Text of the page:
Beyond the Identification of Transcribed Sequences:
Functional, Evolutionary and Expression Analysis
12th International Workshop
October 25-28, 2002
Washington, DC


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Identifying Novel Transcripts/Novel Genes in the Human Genome by Using Novel SAGE Tags

Jianjun Chen*, Miao Sun, Sanggyu Lee*, Guolin Zhou*, Janet D. Rowley*, San Ming Wang*
*Department of Medicine and Computer Science, University of Chicago,5841 S. Maryland, MC2115, Chicago, IL 60637
Telephone: (773) 702-6788
Fax: (773) 702-3002
Email: jchen@medicine.bsd.uchicago.edu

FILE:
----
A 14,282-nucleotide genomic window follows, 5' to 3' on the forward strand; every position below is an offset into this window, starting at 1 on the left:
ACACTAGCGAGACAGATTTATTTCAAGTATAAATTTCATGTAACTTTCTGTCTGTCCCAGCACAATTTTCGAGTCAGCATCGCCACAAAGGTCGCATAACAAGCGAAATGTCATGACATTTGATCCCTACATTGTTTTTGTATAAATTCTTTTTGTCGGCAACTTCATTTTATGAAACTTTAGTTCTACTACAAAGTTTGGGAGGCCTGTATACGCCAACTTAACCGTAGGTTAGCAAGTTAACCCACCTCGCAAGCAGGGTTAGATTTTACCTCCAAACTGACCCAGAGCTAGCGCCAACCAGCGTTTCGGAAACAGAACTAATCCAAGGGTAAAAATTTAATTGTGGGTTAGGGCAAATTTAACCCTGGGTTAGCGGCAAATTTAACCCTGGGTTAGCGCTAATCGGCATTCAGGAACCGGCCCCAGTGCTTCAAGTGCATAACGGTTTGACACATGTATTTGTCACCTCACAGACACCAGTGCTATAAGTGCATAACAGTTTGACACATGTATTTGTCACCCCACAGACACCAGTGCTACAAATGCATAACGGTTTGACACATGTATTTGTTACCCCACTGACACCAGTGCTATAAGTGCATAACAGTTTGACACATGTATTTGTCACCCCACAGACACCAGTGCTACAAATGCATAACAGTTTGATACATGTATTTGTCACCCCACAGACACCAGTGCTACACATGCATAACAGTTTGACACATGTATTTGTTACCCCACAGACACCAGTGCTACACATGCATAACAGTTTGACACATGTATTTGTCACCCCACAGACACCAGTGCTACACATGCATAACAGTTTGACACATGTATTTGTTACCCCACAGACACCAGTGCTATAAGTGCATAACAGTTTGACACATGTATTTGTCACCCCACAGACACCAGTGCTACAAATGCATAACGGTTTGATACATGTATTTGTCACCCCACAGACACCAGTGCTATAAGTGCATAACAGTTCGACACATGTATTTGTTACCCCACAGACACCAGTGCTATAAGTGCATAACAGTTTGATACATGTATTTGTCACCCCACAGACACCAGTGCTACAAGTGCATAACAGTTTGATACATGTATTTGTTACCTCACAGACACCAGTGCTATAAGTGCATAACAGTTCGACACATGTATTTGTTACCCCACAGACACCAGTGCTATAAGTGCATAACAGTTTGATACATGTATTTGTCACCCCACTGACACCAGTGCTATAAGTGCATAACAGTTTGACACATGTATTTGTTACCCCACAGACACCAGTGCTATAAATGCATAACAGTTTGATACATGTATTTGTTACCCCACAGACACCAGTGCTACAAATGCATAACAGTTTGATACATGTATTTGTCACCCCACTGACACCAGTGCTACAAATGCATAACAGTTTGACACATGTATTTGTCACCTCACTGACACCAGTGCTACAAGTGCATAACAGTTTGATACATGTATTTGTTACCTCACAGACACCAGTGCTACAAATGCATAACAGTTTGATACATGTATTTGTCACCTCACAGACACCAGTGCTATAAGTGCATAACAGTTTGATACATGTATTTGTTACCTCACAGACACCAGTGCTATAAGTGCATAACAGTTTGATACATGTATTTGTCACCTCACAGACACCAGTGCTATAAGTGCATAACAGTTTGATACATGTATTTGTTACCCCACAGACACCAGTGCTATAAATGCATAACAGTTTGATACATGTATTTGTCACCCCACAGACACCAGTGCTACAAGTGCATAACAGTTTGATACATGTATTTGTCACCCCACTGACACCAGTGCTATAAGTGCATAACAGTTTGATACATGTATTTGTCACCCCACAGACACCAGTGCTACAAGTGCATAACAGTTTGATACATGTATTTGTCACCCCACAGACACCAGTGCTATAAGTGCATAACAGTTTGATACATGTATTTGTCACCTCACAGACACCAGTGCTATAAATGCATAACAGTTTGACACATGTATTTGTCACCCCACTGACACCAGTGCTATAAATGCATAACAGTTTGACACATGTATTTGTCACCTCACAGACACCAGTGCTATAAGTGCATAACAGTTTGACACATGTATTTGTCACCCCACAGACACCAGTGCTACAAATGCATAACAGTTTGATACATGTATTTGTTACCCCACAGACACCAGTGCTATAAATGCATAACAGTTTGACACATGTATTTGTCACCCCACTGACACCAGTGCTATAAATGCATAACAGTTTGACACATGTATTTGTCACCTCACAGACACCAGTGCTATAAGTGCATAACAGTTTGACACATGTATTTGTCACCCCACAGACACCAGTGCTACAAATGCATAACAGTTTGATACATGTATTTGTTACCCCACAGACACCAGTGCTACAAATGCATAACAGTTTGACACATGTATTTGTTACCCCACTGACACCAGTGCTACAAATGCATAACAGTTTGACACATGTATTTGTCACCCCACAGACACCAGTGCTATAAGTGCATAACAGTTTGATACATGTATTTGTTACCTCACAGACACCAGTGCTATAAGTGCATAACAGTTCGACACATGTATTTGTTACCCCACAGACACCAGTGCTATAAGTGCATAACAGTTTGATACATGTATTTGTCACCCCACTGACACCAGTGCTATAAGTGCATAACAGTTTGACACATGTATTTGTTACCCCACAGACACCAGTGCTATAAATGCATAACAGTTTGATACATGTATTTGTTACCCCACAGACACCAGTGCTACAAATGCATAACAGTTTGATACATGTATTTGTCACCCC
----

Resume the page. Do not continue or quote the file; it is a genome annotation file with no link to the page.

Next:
One of the goals of human genome studies is to identify all the genes in the human genome for further functional analysis of each gene. However, the number of genes in the human genome remains a controversial issue. Whereas most of the genes in the human genome are said to have been physically or computationally identified, many short cDNA sequences identified as tags by use of SAGE (serial analysis of gene expression) do not match these genes. By performing experimental verification of more than 1,000 SAGE tags and analyzing 4,285,923 SAGE tags of human origin in the current SAGE database, we examined the nature of the unmatched SAGE tags. Our study shows that most of the unmatched SAGE tags are truly novel SAGE tags that originated from novel transcripts not yet identified in the human genome, including novel alternatively spliced transcripts from known genes and potential novel genes. Our study also indicates that by using GLGI (generation of longer cDNA fragments from SAGE tags for gene identification) and 5' RACE (rapid amplification of 5' cDNA ends), novel SAGE tags can be converted back to their corresponding 3' cDNAs and full-length cDNAs. By using such approach, we should be able to identify efficiently many novel transcripts/novel genes in the human genome that are difficult to identify by conventional methods, thus the rate of discovery of novel transcripts/novel genes in the human genome should be significantly accelerated. The same approach should also be applicable to gene identification in other eukaryotic genomes.



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